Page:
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Developmental Exposure of Rats to Chlorpyrifos Elicits Sex-Selective Hyperlipidemia and Hyperinsulinemia in Adulthood
Theodore A. Slotkin, Kathleen K. Brown and Frederic J. Seidler
Environmental Health Perspectives
Vol. 113, No. 10 (Oct., 2005), pp. 1291-1294
Published by: The National Institute of Environmental Health Sciences
Stable URL: http://www.jstor.org/stable/3436090
Page Count: 4
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Developmental exposure to chlorpyrifos alters cell signaling both in the brain and in peripheral tissues, affecting the responses to a variety of neurotransmitters and hormones. We administered 1 mg/kg/day chlorpyrifos to rats on postnatal days 1-4, a regimen below the threshold for systemic toxicity. When tested in adulthood, chlorpyrifos-exposed animals displayed elevations in plasma cholesterol and triglycerides, without underlying alterations in nonesterified free fatty acids and glycerol. This effect was restricted to males. Similarly, in the postprandial state, male rats showed hyperinsulinemia in the face of normal circulating glucose levels but demonstrated appropriate reduction of circulating insulin concentrations after fasting. These outcomes and sex selectivity resemble earlier findings at the cellular level, which identified hepatic hyperresponsiveness to gluconeogenic inputs from β-adrenoceptors or glucagon receptors. Our results thus indicate that apparently subtoxic neonatal chlorpyrifos exposure, devoid of effects on viability or growth but within the parameters of human fetal or neonatal exposures, produce a metabolic pattern for plasma lipids and insulin that resembles the major adult risk factors for atherosclerosis and type 2 diabetes mellitus.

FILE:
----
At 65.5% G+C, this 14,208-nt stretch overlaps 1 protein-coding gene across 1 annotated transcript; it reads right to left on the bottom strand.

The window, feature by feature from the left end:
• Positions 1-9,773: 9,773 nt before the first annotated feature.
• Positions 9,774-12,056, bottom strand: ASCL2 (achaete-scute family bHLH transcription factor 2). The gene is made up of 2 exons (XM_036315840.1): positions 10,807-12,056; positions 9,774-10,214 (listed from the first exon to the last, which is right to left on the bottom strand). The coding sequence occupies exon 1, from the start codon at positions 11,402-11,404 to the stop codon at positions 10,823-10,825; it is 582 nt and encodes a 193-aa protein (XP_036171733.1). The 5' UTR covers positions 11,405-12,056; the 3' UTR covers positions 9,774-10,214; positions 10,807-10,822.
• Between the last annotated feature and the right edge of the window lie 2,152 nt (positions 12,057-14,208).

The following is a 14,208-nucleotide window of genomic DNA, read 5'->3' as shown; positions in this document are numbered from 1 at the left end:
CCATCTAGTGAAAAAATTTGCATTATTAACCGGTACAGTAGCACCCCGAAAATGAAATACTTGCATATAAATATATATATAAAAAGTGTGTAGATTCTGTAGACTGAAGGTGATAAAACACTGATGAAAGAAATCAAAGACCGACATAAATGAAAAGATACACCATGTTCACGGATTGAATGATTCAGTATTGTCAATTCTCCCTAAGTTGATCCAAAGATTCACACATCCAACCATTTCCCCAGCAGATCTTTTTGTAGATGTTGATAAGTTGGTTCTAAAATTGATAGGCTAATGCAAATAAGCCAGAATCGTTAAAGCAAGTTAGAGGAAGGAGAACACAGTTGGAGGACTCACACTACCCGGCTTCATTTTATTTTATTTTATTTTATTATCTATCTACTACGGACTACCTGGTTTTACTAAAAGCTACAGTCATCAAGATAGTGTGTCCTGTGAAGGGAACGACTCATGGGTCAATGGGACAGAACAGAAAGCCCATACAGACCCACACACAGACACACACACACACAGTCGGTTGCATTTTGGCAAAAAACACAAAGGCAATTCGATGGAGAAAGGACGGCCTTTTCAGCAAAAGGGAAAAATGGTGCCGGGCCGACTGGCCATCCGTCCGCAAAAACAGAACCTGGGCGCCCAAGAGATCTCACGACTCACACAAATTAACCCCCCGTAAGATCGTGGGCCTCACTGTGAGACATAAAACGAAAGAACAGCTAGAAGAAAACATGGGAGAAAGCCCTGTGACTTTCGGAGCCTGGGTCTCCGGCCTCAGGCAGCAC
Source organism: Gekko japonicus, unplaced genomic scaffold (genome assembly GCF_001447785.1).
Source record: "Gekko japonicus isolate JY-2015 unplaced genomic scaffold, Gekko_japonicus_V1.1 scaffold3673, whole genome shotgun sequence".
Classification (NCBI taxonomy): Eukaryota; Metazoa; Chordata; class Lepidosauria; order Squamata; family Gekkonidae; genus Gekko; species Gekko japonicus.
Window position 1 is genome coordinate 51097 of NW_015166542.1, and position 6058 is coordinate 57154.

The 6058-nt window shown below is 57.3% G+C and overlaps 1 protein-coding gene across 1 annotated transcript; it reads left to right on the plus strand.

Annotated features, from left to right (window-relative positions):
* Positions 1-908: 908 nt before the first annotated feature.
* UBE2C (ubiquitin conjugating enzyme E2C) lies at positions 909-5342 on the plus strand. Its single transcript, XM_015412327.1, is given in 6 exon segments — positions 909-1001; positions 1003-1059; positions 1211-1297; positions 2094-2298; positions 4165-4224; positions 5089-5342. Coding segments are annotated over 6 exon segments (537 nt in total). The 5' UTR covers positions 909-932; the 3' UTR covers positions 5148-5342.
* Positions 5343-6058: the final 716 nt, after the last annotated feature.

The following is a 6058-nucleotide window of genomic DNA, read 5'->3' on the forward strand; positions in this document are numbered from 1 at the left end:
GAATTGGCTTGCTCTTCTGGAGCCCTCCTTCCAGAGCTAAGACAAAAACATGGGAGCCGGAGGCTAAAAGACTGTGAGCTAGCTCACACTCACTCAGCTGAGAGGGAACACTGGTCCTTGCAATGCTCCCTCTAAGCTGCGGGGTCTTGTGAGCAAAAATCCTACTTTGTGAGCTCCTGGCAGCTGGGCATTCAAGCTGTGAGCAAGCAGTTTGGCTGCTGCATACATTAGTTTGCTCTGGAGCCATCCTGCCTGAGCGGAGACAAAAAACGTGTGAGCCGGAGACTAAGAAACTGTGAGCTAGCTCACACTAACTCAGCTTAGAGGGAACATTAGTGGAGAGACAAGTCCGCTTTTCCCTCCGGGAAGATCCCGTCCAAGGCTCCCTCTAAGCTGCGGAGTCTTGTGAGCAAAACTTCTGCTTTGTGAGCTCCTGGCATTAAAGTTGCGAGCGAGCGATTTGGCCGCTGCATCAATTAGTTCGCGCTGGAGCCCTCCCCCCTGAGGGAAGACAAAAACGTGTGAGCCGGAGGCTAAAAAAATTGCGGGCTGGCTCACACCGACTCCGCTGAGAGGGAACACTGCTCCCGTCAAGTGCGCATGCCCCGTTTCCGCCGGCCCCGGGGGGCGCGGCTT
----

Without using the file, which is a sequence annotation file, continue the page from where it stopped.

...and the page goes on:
Environmental Health Perspectives © 2005 The National Institute of Environmental Health Sciences